SNOHOMISH COUNTY— Disease control, bioterrorism response, food safety, immunizations for children and other public health services are at risk of major cuts due to Governor Gary Locke’s proposed budget, say local public health officials.
“The public’s health is jeopardized if we are forced to cut services as severely as proposed in the Governor’s budget,” said Rick Mockler, Deputy Administrator for Snohomish Health District.
“For years the Health District has struggled to keep up with the increasing needs for public health protections,” said Mockler. “The nation’s recent experience with bioterrorism proved that public health does not have adequate resources to meet more than what is ‘routine’ need.
“With today’s funding, we will be overwhelmed in an emergency,” he said. “With the proposed cuts, we will be overwhelmed by ordinary needs.”
Founded in 1959, for 37 years the Health District was funded through a partnership between the cities and County. Effective in 1996, the Legislature removed the funding responsibility from the cities and dedicated a piece of the cities’ Motor Vehicle Excise Tax (MVET) revenue to public health. The Legislature eliminated this MVET revenue in 2000 and provided backfill dollars. Backfill dollars represent 15% of the Health District’s total funding and 48% of what historically has been its local funding base.
“Adequate, stable funding must be found to protect the public’s health,” said Mockler. “Our only hope is to work with the Legislature to find the solution.”
Snohomish Health District
|Total 2002 Revenue Budget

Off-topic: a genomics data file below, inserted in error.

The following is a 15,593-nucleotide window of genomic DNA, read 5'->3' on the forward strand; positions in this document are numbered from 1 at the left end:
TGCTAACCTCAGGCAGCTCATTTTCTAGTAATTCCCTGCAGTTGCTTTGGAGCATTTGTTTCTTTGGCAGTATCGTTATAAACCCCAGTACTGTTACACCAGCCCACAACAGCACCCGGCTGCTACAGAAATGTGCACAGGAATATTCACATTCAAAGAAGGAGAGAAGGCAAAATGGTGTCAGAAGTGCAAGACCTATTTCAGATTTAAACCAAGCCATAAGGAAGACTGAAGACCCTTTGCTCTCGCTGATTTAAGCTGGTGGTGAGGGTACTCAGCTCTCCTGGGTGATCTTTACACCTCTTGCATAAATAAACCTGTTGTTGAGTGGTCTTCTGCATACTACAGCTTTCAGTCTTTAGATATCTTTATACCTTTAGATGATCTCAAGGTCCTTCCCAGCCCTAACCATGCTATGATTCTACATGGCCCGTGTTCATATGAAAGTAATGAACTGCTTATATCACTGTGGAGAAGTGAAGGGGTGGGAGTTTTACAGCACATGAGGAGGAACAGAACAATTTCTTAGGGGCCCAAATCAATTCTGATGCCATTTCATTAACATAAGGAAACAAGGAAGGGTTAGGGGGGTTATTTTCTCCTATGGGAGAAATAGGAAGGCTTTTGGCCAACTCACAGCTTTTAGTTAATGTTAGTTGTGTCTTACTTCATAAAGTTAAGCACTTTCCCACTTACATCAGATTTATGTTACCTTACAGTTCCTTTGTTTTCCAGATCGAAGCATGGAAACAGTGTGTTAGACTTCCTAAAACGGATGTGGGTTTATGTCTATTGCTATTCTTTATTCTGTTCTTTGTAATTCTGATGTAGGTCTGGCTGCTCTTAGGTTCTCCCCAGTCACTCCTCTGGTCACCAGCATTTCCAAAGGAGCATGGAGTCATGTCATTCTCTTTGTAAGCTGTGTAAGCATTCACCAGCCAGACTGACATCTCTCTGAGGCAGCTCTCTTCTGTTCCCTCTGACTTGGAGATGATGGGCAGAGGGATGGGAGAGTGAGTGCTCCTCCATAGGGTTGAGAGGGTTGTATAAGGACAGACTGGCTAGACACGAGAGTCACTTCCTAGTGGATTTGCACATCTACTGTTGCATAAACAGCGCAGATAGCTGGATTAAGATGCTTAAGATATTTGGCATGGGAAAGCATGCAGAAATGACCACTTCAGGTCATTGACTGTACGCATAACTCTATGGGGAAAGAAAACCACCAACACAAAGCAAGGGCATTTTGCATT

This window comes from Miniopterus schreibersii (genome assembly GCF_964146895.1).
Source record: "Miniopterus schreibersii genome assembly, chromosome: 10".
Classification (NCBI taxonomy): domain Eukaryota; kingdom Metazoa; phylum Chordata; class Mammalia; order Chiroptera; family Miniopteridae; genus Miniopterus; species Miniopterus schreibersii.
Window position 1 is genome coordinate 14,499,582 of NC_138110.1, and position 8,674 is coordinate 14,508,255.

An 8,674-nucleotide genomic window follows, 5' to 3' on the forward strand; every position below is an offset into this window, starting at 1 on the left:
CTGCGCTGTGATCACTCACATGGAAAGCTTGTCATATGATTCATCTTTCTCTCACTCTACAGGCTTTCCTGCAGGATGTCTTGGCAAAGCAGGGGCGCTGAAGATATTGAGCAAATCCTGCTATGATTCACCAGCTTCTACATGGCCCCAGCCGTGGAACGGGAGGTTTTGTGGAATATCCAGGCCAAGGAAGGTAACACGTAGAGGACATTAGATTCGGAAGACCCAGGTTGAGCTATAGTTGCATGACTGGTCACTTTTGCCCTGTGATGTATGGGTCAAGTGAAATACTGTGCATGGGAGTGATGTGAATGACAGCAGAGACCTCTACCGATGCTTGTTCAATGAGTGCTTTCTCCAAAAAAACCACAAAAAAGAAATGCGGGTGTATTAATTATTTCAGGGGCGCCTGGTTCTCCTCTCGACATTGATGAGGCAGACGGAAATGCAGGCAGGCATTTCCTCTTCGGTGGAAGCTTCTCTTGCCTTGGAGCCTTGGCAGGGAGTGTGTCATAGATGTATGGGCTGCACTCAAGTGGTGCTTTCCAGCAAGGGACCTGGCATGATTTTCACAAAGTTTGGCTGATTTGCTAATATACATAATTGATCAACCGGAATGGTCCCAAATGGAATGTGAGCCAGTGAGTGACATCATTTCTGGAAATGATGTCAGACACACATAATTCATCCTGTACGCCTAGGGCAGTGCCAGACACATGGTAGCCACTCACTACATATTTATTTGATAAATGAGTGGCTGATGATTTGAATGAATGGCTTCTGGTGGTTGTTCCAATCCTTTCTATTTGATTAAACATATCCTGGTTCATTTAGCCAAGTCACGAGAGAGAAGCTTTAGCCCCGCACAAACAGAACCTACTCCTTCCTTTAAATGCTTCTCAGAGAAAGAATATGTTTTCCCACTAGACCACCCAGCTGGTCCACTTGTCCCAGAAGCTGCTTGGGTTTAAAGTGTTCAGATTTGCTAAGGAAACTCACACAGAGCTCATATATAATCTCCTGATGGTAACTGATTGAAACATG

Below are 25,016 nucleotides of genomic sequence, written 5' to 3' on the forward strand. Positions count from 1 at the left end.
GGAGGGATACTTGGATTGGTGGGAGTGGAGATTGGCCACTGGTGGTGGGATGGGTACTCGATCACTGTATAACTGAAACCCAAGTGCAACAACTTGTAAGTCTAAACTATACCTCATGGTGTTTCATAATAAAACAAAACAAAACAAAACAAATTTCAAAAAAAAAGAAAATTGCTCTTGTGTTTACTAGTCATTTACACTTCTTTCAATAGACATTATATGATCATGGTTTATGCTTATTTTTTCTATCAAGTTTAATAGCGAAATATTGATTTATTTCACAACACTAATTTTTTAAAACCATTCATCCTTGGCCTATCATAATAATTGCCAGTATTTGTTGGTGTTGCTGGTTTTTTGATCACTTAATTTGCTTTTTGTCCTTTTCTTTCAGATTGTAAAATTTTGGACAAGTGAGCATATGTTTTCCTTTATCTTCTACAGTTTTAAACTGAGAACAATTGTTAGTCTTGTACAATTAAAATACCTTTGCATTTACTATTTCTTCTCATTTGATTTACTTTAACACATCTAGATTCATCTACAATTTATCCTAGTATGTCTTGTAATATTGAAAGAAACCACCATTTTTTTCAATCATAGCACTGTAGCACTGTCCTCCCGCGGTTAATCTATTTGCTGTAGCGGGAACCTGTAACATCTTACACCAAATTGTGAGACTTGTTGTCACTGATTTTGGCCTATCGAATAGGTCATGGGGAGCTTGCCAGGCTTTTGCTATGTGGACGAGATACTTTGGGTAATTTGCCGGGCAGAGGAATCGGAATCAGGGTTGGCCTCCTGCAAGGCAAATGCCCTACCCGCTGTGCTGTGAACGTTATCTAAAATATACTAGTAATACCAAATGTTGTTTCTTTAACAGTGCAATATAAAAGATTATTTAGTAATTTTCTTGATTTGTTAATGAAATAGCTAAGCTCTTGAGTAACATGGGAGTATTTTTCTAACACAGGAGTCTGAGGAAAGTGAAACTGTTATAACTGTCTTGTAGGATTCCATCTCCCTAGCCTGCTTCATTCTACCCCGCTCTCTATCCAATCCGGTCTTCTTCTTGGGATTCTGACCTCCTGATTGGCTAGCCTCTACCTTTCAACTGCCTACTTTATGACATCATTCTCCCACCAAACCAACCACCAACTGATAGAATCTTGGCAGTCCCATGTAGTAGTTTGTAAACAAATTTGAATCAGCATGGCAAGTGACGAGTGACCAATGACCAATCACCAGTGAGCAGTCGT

|Licenses, Fees & Permits
|Grants, Contracts and Other Restricted Funds (1)
|County Funds for TB Control
|County General Fund Support
Health District budgeted revenues for 2002 are a little over $15 million. Most of these dollars are linked to specific activities through grants and contracts or fees that require performance of the activities in order to earn the fee. The Health District’s primary sources of unrestricted funds are County General Fund and the I695 backfill funding. These dollars are used to match grants and contracts, supplement fee-supported programs (particularly for low-income citizens), and to fund our communicable disease (which includes bioterrorism) activities. Elimination of backfill funding will require reducing our communicable disease/bioterrorism capacity on a dollar-for-dollar basis or cuts of far greater magnitude in other public health activities. Additionally, these other cuts would reduce our “surge capacity” to respond to a communicable disease outbreak or bioterrorist act.
Prior to 1996, the cities and County funded the Health District through a partnership. Effective in 1996, the Legislature removed the funding responsibility from the cities and dedicated a piece of the cities’ MVET revenue to public health. In 2000, the Legislature eliminated this MVET revenue and provided backfill dollars. Backfill dollars represent 15% of the Health District’s total funding and 48% of what historically has been our local funding base.